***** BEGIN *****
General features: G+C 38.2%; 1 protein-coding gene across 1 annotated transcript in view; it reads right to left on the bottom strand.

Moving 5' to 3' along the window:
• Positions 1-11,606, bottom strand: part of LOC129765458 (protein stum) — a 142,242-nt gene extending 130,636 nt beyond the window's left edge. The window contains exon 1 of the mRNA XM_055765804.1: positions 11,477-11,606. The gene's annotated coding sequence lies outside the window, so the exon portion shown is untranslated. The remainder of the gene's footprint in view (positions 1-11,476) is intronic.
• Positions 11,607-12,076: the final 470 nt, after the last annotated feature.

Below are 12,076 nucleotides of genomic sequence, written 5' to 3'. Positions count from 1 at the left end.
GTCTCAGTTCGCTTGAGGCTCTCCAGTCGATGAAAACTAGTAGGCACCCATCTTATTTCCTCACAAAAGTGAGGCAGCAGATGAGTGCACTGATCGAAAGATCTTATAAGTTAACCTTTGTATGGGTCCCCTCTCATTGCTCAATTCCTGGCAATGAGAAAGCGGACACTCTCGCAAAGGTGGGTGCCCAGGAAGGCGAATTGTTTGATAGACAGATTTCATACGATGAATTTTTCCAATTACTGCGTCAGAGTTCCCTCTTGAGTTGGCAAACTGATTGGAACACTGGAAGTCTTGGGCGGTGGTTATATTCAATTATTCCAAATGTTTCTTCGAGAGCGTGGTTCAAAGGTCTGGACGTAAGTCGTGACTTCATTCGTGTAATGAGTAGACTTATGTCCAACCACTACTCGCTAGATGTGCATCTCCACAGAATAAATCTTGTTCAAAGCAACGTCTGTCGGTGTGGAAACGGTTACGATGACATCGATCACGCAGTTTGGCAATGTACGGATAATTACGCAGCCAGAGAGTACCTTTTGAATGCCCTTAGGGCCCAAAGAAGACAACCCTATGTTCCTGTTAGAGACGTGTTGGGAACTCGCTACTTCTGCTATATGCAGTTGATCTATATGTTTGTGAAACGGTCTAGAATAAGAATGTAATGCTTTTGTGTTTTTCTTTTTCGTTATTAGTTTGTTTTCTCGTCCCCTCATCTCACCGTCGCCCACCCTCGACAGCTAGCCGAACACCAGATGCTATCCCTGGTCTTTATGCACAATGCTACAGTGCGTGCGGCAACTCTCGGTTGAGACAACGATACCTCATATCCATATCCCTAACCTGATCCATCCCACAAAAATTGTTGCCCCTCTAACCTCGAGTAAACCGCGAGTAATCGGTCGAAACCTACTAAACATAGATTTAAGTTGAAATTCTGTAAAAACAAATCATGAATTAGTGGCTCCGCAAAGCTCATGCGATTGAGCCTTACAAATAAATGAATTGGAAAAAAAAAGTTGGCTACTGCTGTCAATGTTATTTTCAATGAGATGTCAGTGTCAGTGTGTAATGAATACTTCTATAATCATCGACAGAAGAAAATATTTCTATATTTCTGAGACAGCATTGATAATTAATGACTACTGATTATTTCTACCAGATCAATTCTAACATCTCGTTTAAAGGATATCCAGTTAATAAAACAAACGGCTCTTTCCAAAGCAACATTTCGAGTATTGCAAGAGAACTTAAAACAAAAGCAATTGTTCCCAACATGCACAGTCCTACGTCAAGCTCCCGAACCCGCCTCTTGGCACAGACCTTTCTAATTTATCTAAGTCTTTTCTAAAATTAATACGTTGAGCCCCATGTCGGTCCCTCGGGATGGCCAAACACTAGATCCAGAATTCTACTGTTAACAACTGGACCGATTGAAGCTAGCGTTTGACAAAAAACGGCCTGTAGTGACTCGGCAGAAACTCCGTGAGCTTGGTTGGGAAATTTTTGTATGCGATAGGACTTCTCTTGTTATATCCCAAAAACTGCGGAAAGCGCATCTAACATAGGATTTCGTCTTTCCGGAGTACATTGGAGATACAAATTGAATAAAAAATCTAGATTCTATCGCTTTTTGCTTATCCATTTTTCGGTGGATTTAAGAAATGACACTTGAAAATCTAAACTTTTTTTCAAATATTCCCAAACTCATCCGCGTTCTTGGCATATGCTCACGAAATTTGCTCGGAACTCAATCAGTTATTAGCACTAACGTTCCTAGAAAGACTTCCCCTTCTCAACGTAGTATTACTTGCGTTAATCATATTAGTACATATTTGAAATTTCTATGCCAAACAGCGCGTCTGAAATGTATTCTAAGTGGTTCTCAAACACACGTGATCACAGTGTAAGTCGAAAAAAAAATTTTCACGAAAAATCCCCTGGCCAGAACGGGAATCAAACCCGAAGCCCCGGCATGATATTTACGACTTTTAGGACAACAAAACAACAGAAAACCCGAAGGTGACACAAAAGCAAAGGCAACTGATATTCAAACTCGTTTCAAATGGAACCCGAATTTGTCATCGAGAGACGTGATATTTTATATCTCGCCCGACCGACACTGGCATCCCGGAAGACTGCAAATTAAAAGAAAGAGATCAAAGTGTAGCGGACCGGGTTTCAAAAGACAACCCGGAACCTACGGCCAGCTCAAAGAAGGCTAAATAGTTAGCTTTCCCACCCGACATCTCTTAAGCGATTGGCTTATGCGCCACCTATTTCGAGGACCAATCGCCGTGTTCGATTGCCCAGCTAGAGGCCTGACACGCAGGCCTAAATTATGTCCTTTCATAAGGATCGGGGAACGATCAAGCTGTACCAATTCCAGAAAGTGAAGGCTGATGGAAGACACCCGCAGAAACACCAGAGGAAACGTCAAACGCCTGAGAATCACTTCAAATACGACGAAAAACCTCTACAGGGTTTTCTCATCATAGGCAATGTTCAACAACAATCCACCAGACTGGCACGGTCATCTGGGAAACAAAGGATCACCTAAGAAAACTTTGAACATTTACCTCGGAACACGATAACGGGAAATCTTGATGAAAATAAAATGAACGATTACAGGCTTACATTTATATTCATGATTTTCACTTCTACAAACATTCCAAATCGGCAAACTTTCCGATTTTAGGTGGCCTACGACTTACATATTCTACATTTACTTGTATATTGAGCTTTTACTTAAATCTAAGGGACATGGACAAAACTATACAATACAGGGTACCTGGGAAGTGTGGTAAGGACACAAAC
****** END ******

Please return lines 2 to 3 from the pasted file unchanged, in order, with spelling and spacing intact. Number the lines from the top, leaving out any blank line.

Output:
Moving 5' to 3' along the window:
• Positions 1-11,606, bottom strand: part of LOC129765458 (protein stum) — a 142,242-nt gene extending 130,636 nt beyond the window's left edge. The window contains exon 1 of the mRNA XM_055765804.1: positions 11,477-11,606. The gene's annotated coding sequence lies outside the window, so the exon portion shown is untranslated. The remainder of the gene's footprint in view (positions 1-11,476) is intronic.